Tag Archives: Sive

Some reviews of ‘Sive’ at the Abbey Theatre

6th year students,

If you have not already brought in your money to go to ‘Sive’, then please remember to do so as soon as possible! It will be an experience that you will not soon forget.

To whet your appetite, here are some reviews of the production that we will be going to see:

The Irish Times

The Irish Independent

The Irish Examiner

It will be a purposeful exercise to read these reviews because you will be asked to write your own review of this play when we have seen it!

Some quotes from ‘Sive’ Act 2 Scene 1

These are quotes that you should learn from Act 2 Scene 1 of ‘Sive’.

‘Things about Sive, and how he will warm her before she is much older. A lot of other things, too, but most of it not fit to mention again.’
Liam to Mena and Mike, telling them what Seán Dóta has been saying

‘In the honour of God, I beseech you to forget about violence. I tell you I want no trouble. If I have upset ye, I’m sorry, but surely to God ye must think of this terrible auction. Ye must know that a day will dawn for all of us when an account must be given. Do not think of me. I promise I will leave these parts till Sive is a woman. I swear that on my dead mother. But do not give her to that rotting old man with his gloating eyes and trembling hands.’
Liam to Mena and Mike

‘He came wishing you joy. You’d never think he would. He wished you joy and plenty on your wedding day.’
Mena lying to Sive about Liam’s visit

‘With an oul’ devil in the corner screechin’ at me the length of the day and a dirty brat of an orphan bawling in the corner.’
Mena describing to Liam the early years of their marriage

‘I mean that hungry sow that sleeps with you. I mean that pauperised wretch you call a wife.’
Nanna to Mike about Mena

‘Are you trying to drive nails into me? What am I to do? Do you want to have she be like her poor mother? Don’t you know that Scuab has an eye for her?’
Mike trying to justify himself to Nanna

‘There is a sweet thing to their love.’
Nanna to Mike about Sive and Liam

‘How can I go aisy when my own grandchild is for sale like an animal?’
Nanna to Mike

Important quotes from ‘Sive’ Act 1 Scene 3

The importance of learning quotes from a play can never be underestimated so here are some of the key quotes from Act 1 Scene 3 to help you along your way.

‘Ah, the back o’ my hand to you for an oul’ hag! There is no good in you – alluding and criticising always. Children bring nothing but misfortune. Didn’t you see your own – the good end they came to. The gall of you, condemning me for my lack of child.’
Mena to Nanna

‘Thanking me from the heart, she should be, the fine match I am making for her. Putting myself out to place her in a gentleman’s house.’
Mena to Nanna, about Sive

‘Dacent poor people with no home of their own. Good friends when they are needed.’
Nanna to Thomasheen and Mena, about Pats and Carthalawn

‘Will ye look at the appearance of them! A short leg and a half-fool! Two with the one word, goin’ around with their songs, frightenin’ half the country. Go on away to yeer smelly caravan and not be disgustin’ respectable people!’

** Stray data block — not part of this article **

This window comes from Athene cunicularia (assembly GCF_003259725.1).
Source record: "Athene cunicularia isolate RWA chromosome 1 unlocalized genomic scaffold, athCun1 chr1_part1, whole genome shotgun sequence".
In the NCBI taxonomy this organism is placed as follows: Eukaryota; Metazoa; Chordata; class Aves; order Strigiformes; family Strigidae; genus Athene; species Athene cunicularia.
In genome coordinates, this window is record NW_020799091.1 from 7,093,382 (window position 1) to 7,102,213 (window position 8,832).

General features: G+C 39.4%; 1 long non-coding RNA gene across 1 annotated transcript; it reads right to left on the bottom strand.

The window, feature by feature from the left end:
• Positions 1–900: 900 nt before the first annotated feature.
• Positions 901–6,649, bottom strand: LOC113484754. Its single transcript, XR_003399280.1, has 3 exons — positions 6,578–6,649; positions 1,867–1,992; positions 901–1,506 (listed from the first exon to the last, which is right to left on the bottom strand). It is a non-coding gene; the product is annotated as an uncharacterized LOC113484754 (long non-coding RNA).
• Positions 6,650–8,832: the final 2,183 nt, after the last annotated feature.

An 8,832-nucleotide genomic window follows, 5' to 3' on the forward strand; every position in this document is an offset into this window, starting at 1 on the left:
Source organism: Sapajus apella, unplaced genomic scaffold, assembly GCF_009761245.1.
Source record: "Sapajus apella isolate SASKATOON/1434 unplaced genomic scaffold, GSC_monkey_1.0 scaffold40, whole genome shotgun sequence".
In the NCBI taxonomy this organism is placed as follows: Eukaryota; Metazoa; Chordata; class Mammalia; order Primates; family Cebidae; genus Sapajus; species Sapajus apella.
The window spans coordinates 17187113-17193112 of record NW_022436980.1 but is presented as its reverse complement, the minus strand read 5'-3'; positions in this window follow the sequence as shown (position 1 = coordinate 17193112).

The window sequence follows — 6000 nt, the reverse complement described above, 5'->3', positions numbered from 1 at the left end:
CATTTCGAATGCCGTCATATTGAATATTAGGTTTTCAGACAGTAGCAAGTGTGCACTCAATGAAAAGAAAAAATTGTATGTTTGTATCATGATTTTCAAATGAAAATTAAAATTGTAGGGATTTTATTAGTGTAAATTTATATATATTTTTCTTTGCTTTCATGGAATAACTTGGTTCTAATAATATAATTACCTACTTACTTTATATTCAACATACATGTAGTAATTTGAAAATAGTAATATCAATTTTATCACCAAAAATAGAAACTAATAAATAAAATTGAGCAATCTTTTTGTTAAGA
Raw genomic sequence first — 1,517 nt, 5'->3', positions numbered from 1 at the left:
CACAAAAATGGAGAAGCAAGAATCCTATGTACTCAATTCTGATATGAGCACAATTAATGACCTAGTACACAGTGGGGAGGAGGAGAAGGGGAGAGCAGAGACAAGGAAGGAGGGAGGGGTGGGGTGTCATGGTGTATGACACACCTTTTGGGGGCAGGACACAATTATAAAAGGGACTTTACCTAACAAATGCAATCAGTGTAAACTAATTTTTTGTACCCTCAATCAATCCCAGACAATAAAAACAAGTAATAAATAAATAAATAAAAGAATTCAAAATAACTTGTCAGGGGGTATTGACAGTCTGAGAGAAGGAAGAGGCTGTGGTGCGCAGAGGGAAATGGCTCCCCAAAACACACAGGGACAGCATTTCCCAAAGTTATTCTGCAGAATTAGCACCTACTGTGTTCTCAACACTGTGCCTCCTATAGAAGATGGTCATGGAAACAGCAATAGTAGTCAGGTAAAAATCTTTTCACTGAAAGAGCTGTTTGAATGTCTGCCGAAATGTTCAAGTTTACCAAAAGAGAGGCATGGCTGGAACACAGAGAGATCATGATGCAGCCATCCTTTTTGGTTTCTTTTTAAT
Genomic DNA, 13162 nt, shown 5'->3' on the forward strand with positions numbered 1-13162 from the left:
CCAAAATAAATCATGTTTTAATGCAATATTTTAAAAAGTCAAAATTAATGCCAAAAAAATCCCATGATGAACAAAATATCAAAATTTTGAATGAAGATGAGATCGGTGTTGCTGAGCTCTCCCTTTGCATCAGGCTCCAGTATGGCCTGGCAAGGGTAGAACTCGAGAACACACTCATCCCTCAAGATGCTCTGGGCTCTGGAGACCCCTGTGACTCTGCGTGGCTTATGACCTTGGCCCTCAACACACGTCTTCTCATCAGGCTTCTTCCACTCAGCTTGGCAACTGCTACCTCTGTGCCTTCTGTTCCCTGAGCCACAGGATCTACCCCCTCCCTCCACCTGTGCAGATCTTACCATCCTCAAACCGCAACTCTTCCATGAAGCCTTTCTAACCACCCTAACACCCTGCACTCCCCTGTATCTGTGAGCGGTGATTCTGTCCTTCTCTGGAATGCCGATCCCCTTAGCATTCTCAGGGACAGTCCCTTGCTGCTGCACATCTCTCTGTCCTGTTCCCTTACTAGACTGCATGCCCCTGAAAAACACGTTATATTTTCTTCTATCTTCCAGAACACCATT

Thomasheen to Pats and Carthalawn

‘The people are saying that it is a strange match that a young girl who is at the start of her days should marry an old man who is at the end of his. They say he is struggling to keep the spark of life inside him. They say she is the flower of the parish.’
Pats to Mena

‘The devil’s work is what it is!’
Nanna to Mena

‘I’m listenin’g to you, Thomasheen Seán Rua and I’m watching you and I’m telling you what you are. You are the bladder of a pig, the snout of a sow; you are the leavings of a hound, the sting of a wasp. You will die roaring. Carthalawn! Your best! Your almighty best!’
Pats to Thomasheen

‘You are a lone woman with your husband feeding worms in his trench. You have terrible gumption with no one to back you.’
Thomasheen to Nanna

‘Little your son cares about you. Long ago you should have been put in your place.’
Mena to Nanna

‘There is a hatchery of sin in this house.’
Nanna to the fire

‘I will strike you. [Full of venom] I will take the head from your shoulders.’
Mena to Nanna

‘Think about the handling of thousands and the fine clothes and perfumery. Think of the hundreds of pounds in creamery cheques that will come in the door to you and the servant boy and the servant girl falling all over you for fear you might dirty your hands with work.’
Mena to Sive

‘Please, please . . . you don’t know what you are saying. How can you ask me such a thing?
Sive to Mena

‘Will you picture yourself off to the chapel every Sunday in your motor car with your head in the air and you giving an odd look out of the window at the  poor oinseachs in their donkey-and-cars and their dirty oul’ shawls and their faces yellow and thin with the dirt by them. Will you thank God that you won’t be for the rest of your days working for the bare bite and sup like the poor women of these parts.’
Mena to Sive

‘It is time you were told, my girl. You are a bye-child, a common bye-child – a bastard!’
Mena to Sive